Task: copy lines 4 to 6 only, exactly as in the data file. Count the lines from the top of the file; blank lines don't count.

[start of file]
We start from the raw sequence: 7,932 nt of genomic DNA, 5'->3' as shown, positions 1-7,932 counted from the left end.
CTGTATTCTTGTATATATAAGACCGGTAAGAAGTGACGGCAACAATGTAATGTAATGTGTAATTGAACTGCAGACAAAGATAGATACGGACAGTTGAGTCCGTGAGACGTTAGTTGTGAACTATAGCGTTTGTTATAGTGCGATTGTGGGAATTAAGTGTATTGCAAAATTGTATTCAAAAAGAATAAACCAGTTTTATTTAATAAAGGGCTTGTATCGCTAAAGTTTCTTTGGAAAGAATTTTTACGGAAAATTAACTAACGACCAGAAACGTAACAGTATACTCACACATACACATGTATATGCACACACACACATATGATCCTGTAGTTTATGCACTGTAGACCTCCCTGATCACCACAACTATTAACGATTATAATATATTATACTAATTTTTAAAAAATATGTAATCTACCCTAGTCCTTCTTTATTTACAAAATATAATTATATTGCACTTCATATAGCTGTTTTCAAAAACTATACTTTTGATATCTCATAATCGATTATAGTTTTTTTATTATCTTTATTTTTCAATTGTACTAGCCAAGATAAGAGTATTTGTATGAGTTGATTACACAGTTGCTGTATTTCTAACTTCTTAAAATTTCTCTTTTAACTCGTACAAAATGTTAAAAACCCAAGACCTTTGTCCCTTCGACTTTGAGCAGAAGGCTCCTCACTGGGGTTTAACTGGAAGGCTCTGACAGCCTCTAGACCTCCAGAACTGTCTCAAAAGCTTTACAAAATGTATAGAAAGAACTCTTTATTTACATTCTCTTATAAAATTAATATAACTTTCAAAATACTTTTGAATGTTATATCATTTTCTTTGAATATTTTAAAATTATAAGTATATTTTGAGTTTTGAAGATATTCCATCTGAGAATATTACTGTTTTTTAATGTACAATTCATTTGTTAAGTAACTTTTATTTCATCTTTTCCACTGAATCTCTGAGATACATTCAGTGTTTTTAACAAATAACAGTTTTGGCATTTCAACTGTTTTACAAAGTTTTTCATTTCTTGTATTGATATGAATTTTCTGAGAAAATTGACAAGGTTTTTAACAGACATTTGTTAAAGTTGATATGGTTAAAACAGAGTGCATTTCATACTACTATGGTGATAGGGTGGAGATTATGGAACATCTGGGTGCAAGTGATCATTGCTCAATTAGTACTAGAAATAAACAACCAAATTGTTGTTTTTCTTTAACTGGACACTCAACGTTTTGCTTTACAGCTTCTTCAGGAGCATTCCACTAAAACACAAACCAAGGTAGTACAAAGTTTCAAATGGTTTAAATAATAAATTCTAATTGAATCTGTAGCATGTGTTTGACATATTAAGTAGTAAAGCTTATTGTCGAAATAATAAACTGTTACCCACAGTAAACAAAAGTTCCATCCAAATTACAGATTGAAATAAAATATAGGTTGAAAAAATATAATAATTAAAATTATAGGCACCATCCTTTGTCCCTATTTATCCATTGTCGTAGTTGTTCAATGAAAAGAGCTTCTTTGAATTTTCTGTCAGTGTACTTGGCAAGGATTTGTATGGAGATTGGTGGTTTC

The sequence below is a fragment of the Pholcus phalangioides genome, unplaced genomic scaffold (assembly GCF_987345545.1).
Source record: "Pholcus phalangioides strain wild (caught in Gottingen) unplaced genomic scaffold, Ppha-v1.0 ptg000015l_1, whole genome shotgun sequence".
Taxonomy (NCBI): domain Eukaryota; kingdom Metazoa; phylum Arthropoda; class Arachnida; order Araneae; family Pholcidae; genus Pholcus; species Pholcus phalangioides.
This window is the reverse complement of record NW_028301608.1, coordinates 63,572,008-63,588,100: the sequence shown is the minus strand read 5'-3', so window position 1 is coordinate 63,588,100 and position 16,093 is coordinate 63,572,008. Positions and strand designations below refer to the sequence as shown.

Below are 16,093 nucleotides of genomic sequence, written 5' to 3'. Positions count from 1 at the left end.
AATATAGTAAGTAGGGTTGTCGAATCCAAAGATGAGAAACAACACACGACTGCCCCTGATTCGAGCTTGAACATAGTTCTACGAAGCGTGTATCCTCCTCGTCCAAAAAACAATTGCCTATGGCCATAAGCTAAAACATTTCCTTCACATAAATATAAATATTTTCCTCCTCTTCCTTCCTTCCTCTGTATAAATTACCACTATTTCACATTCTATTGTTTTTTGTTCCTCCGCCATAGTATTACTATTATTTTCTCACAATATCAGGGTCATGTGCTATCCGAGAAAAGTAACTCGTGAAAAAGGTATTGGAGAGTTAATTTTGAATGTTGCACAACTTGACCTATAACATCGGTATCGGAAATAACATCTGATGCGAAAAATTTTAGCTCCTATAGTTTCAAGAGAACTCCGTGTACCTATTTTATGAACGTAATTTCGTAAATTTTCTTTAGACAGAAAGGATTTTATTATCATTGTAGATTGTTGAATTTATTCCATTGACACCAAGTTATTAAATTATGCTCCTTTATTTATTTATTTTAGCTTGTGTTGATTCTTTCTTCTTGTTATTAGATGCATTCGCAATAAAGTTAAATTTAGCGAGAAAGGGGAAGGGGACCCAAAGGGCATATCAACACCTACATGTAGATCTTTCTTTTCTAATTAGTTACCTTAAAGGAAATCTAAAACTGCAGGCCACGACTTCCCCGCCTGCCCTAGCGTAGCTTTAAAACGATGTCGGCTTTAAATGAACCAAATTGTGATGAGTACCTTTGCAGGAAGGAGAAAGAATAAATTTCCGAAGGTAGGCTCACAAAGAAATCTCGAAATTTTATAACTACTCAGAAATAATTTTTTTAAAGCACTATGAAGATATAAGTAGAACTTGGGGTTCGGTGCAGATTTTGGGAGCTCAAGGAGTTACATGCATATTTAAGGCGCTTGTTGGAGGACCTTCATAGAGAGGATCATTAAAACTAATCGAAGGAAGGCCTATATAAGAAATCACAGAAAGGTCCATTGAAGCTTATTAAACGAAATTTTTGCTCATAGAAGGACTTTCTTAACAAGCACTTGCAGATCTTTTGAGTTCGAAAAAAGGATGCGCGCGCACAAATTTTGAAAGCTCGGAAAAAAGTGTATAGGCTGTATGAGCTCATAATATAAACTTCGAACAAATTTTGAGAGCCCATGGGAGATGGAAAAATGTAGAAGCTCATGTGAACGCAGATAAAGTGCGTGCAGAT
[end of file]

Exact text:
Source record: "Pholcus phalangioides strain wild (caught in Gottingen) unplaced genomic scaffold, Ppha-v1.0 ptg000015l_1, whole genome shotgun sequence".
Taxonomy (NCBI): domain Eukaryota; kingdom Metazoa; phylum Arthropoda; class Arachnida; order Araneae; family Pholcidae; genus Pholcus; species Pholcus phalangioides.
This window is the reverse complement of record NW_028301608.1, coordinates 63,572,008-63,588,100: the sequence shown is the minus strand read 5'-3', so window position 1 is coordinate 63,588,100 and position 16,093 is coordinate 63,572,008. Positions and strand designations below refer to the sequence as shown.